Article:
createSelectAllObject(true);
runPlugin('qupath.lib.algorithms.TilerPlugin', '{"tileSizePx": 5.0,  "trimToROI": true,  "makeAnnotations": false,  "removeParentAnnotation": false}');
selectDetections();
runPlugin('qupath.lib.algorithms.IntensityFeaturesPlugin', '{"downsample": 1.0,  "region": "ROI",  "tileSizePixels": 200.0,  "colorOD": true,  "colorStain1": true,  "colorStain2": true,  "colorStain3": true,  "colorRed": true,  "colorGreen": true,  "colorBlue": true,  "colorHue": false,  "colorSaturation": false,  "colorBrightness": false,  "doMean": true,  "doStdDev": false,  "doMinMax": false,  "doMedian": false,  "doHaralick": false,  "haralickDistance": 1,  "haralickBins": 32}');

The script, of course, doesn’t include the training areas that I used, or the classifier, as you would need to do that yourself. Hopefully Weka or Ilastik has similar options for your analysis. If you decide you want to use QuPath, there is plenty of further information on classifiers around the forums, with some quick links at the beginning of this post.
It would require almost perfect alignment for the initial picture, though.

1 Like

Research_Associate
Well done!!! I just can’t believe what you have done here in such a quick way and the result is amazing.

Many thanks for sharing the knowledge. I am going to stick to the very post of yours about QuPath. In the first look, the base image used for classification seems a little complicated for me since I am a newbie on image processing, but I am a hard worker and want to learn and implement the steps myself.

I will come back here to you in case of any question; I really appreciate your help…

I wouldn’t use the thread provided in that link so much as the links in the first paragraph to various other resources. The thread itself is more relevant to fluorescent biological image analysis.

1 Like

Thanks for pointing this out; I have downloaded the QuPath, so I use the links provided on the beginning of that thread to learn the software.

A basic question before learning the QuPath:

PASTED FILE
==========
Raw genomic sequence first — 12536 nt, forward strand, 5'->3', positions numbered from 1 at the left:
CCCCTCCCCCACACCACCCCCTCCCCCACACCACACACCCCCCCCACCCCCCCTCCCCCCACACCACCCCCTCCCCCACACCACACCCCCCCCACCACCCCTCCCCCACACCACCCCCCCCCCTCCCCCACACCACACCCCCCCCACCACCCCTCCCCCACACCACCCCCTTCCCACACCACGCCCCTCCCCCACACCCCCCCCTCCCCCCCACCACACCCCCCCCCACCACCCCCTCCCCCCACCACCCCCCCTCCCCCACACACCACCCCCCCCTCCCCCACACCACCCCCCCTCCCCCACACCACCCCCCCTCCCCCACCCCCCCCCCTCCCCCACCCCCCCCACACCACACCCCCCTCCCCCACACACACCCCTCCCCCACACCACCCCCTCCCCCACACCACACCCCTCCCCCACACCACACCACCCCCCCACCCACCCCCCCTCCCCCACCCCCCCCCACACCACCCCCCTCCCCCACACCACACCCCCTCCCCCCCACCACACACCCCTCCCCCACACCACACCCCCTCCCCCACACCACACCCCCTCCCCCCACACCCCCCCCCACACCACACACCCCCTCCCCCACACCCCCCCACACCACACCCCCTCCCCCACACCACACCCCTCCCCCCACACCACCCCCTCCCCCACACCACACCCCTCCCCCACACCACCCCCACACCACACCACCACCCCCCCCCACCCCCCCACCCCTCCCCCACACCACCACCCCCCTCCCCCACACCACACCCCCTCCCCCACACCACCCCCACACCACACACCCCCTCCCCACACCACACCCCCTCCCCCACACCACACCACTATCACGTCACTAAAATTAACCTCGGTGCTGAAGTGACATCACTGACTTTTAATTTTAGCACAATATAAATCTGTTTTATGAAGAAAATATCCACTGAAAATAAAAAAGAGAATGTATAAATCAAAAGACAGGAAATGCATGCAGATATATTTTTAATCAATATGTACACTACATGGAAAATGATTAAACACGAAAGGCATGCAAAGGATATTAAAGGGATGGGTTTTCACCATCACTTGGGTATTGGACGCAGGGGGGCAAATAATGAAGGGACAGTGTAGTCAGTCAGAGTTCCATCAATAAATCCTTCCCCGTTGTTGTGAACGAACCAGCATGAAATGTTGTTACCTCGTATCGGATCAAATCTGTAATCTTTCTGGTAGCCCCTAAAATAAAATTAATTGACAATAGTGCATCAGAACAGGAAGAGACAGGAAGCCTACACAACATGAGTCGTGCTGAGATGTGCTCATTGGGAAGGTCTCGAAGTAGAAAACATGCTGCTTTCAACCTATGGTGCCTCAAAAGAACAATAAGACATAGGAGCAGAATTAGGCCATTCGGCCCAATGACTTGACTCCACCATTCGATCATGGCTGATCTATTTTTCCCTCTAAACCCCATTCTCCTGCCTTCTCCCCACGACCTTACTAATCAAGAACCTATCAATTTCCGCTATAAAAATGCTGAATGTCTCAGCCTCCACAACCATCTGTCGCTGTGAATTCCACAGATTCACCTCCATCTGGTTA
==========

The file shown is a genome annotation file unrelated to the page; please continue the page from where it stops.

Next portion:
If I take a flat and proper image, then use QuPath, train it and classify the image (introduce a background color and a number of colors as foreground objects), would I be able to use the process for other similar images to be implemented automatically?

Since you have mentioned using a 5 pixel grid in case, I came up to think that maybe I have to guess the size of starting grid for each image separately and maybe using a trial-and-error method.

1 Like

You are correct to be concerned. Microscopes have a fixed pixel size, so this is usually not a problem for images generated by them. In your case, the images themselves would have to be VERY regular. I expect that unless you can find some kind of defined marker and arrangement of the camera position (exactly) and sample position (exactly), you will need to do some manual work at the beginning of each image. It is frequently well worth putting in the effort to get images of the quality needed for automation for large data sets. For small data sets, less so. So it depends on your project.

In addition, you may end up wanting to do some trimming in FIJI or some other image manipulation software (QuPath is only really for analysis) to make sure that the edges of your image line up with the edges of one of your real life thread pixels. Otherwise, every tile/square will be off-center. Not sure how easy all of that will be…

On the upside, the classifier itself can be saved and run on each image with the same color arrays. Different colors might require a new classifier. It all really depends on the whole project, and if you have images which will need different classification types, it might be best to start using a “project” early.

1 Like